World Disasters Report 2009: Focus on Early Warning, Early Action


Early warning and early action: An essential partnership to prevent disasters

In terms of natural hazards and their impact, 2008 was one of the most devastating years. While hazards are largely unavoidable, especially with the growing threat of climate change, they only become disasters when communities' coping mechanisms are exceeded and they are unable to manage their impacts. The world's poorest and most vulnerable people are those most at risk.

This year's World Disasters Report focuses on two key aspects of disaster risk reduction: early warning and early action. The decline in injuries, loss of livelihoods and deaths from disasters over the past 30 years is, in part, due to the establishment and improvement of early warning systems. Advances in science and technology, in forecasting techniques and the dissemination of information are major contributors. However, the development of a more people-centred approach is clearly essential to ensure that the warnings captured by satellites, computer modelling and other technologies reach at-risk communities and are then acted upon.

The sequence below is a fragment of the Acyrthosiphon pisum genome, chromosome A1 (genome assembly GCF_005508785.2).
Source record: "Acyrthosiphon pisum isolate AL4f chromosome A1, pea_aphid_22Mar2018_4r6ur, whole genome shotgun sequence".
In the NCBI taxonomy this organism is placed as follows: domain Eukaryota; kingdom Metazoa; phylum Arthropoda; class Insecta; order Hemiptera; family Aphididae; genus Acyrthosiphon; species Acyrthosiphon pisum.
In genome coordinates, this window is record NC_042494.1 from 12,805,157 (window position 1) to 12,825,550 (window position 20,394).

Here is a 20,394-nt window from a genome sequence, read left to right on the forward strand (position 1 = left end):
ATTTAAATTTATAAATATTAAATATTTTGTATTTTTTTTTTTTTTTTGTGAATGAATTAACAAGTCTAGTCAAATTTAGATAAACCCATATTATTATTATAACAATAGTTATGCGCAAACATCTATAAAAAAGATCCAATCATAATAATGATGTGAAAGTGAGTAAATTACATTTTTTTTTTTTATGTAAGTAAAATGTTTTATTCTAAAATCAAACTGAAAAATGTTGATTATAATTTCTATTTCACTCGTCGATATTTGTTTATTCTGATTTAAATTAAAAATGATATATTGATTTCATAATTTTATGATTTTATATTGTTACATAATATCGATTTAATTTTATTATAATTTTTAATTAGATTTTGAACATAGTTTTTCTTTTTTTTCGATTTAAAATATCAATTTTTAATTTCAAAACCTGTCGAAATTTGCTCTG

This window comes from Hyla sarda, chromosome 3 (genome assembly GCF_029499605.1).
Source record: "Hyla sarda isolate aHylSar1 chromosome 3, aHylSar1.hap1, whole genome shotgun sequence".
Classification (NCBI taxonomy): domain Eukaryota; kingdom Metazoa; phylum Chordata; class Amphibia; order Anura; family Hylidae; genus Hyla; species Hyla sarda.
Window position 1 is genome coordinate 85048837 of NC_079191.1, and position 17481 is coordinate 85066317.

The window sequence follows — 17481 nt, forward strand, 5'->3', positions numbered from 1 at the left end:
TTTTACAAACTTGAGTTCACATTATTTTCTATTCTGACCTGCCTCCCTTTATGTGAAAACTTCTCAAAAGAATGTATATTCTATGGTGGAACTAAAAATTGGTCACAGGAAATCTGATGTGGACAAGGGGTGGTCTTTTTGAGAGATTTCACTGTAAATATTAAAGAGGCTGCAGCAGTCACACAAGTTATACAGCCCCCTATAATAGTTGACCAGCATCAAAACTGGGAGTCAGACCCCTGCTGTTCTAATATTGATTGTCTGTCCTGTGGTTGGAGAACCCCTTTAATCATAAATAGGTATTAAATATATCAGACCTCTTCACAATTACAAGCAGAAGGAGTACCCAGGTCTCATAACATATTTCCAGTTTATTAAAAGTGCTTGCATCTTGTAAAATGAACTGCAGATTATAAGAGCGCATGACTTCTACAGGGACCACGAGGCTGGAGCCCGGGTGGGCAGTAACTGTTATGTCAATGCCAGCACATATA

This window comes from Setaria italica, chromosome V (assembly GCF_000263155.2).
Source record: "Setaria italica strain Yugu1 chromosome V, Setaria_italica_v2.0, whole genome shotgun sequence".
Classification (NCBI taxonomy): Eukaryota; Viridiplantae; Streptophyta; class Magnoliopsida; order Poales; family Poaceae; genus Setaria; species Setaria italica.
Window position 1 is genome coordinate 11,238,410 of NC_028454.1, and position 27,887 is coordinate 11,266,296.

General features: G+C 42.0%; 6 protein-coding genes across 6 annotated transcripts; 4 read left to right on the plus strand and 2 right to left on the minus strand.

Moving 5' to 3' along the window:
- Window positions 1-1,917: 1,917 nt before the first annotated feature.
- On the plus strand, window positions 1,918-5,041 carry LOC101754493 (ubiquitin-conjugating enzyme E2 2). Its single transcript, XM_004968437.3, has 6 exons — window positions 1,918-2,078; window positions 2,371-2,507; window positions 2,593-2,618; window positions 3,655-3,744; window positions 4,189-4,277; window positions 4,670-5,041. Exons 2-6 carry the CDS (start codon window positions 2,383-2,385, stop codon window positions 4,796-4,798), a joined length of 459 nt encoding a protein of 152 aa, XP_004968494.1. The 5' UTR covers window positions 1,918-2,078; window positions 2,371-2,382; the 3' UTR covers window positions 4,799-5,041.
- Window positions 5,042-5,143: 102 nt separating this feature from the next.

The 2004 tsunami focused the world's attention on early warning systems because no such system was in place in the Indian Ocean. Thousands of lives were lost - although tsunamis are relatively rare events. There are many outstanding examples of early warning systems for more frequent hazards. Two notable ones are those for tropical storms in Bangladesh and Cuba where community-based early warning leads to prompt evacuation and has saved hundreds of thousands of lives.